China outsells Canada in US
China has firmly eclipsed Canada as the No. 1 seller of goods to the US, a shift in trade that reflects the Asian consumer goods juggernaut's ever deeper penetration of the US market. It also signals that Canada's much-vaunted special trading relationship with Washington is growing a little less so, a development that experts say should hasten Ottawa's efforts to open up new markets. Canadian Chamber of Commerce president Perrin Beatty said Ottawa must also redouble effort on its relationship with Washington in order to keep borders open and dodge restrictions to bilateral trade. “You pay the greatest attention to people you do the most business with - and the extent to which we get eased out as a supplier to the United States by the Chinese, it has an impact on our relative standing” in Washington, Beatty said. China's shipments by value to the US have previously surpassed Canada on a monthly basis, but this summer marks the first time it did so over a 12-month period. China sold US$312.2-billion worth of merchandise to the US between Aug. 1, 2006, and July 31, 2007, while Canada shipped $305.6B, trade statistics show. “This really pounds home the point of just what kind of weight China now carries in the global economy,” said Douglas Porter, deputy chief economist of BMO Nesbitt Burns. “It's safe to say we have had a shift in positions now … I think China's position as the number one provider to the US economy is basically locked in now.” He said he doesn't believe controversy over tainted Chinese product will undercut China's new lead.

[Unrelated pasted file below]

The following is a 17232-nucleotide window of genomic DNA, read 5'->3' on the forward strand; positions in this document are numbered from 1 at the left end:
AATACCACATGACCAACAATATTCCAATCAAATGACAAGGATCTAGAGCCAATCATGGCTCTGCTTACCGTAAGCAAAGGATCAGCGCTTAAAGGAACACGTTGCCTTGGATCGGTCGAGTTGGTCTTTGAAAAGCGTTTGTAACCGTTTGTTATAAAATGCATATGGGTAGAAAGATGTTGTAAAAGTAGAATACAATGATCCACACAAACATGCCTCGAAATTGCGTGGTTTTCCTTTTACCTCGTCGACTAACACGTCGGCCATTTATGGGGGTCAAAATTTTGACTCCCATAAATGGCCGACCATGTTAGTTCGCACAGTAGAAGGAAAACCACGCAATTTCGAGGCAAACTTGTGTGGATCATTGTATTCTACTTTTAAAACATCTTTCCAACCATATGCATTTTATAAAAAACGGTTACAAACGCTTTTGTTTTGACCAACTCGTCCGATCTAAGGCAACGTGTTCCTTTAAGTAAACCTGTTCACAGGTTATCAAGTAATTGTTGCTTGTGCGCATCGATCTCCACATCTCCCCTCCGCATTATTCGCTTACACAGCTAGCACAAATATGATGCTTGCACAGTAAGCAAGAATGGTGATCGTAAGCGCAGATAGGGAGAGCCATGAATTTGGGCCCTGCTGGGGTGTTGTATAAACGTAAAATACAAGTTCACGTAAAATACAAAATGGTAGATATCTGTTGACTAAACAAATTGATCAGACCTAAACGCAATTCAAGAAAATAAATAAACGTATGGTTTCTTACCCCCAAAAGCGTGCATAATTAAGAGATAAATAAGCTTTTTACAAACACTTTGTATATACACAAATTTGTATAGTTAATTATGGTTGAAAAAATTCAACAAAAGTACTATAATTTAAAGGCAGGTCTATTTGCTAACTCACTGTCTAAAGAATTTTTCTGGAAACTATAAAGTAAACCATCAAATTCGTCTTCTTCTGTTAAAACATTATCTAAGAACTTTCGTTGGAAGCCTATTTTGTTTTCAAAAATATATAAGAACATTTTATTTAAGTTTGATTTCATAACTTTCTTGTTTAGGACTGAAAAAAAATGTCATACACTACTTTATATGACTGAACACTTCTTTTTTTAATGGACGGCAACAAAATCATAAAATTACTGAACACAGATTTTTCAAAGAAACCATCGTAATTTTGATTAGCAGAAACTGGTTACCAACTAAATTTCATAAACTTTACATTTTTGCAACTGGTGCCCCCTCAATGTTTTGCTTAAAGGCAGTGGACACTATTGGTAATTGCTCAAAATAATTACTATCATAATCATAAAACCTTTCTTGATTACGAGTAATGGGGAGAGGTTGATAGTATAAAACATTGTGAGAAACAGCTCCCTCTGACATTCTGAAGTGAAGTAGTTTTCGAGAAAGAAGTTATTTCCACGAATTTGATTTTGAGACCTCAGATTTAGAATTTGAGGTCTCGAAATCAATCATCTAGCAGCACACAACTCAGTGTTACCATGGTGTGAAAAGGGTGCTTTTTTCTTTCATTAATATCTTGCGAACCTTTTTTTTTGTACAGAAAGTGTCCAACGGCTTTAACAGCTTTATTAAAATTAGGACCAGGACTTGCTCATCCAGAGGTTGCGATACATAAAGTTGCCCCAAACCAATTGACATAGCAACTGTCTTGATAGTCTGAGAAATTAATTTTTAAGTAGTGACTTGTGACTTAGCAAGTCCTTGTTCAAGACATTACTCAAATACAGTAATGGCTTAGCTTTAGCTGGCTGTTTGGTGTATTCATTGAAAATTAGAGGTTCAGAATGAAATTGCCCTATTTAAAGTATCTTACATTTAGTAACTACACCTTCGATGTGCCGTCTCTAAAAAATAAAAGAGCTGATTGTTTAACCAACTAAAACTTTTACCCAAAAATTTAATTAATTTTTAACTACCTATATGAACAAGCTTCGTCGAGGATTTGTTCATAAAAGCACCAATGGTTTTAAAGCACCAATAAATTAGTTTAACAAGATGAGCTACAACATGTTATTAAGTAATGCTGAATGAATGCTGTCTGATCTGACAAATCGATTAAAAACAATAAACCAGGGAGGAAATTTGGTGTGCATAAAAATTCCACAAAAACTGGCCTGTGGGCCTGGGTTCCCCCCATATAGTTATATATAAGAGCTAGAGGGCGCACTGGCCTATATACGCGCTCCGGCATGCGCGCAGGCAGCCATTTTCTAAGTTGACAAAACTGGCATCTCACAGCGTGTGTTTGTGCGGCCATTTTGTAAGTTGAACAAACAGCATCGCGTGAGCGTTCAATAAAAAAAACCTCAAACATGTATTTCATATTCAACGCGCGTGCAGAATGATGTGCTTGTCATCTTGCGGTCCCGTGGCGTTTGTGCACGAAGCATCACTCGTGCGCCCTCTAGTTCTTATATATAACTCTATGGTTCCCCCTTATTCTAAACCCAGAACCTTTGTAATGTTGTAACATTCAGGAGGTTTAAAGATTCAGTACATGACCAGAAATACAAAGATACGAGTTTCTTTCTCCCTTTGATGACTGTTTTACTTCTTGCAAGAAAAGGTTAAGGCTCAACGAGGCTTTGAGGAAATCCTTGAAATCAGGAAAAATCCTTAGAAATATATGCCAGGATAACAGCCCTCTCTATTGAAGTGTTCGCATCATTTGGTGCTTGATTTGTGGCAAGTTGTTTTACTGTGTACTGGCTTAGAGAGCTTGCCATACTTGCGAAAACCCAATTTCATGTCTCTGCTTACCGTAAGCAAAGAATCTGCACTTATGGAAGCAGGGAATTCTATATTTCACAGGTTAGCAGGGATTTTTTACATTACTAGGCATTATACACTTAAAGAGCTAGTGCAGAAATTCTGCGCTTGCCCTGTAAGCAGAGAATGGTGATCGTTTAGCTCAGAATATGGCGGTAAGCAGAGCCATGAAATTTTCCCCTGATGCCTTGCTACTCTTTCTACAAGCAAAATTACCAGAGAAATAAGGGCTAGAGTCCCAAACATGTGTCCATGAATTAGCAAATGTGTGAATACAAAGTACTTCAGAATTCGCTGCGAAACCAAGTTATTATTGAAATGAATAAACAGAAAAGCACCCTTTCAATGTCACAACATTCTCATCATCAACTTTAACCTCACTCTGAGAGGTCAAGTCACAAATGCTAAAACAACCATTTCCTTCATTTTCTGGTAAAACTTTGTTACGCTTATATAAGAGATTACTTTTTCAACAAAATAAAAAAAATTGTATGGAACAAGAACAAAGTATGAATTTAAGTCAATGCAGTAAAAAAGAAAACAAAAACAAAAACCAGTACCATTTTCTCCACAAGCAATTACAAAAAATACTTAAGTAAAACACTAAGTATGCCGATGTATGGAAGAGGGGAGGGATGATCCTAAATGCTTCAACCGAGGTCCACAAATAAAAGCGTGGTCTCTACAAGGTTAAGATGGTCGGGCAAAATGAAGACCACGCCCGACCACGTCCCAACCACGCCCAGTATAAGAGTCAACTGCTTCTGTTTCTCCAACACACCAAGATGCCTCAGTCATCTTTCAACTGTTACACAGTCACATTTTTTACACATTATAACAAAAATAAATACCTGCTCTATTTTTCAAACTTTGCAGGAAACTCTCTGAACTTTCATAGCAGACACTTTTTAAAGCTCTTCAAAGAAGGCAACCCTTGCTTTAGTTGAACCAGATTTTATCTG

Canada and the US are still each other's biggest trading partner - and are expected to remain so for many years - because this country imports about four times as much in goods from the US as China does. The US shipped $237.5B to Canada over the same 12-month period from August 2006, to July 2007, while it only sold $59.7B to China. Trade lawyer Riyaz Dattu said Canada's second-place finish to China in merchandise goods shipments to the US doesn't tell the whole story because this country's lucrative service sectors - from financial services to engineering to telecom - is where Canadian export strength has been growing. “[This] does show that the Canadian manufacturing sector is not as competitive now - and hasn't been competitive for the last little while - but it means that Canadian businesses need to focus where we can make the biggest dent,” said Dattu with Osler Hoskin & Harcourt. There's a silver lining to this trade shift: Canada has become less dependant on the US market, with sales to the US dropping over the past seven years. As a share of Canadian exports, sales to the US have declined to 75% from an all-time high of around 85% back in 2000. “That's actually helped Canada's economy stay on the rails … in the last year even as the US economy has slowed markedly,” Porter said.
(Globe and Mail 070914)
All the more reason for Canadian industry to start pulling up stakes and more earnestly look for markets elsewhere before the American ship starts sinking and pulling us down with it. We're still far too dependent on the U.S. market for our general prosperity. Time to look at the emerging markets which will be the powerhouses of the future once the exhausted and overextended American market starts to tank. I personally think we're far too late to not be sucked down as well (we really should've been doing this 10-15 years ago), but later is better than never.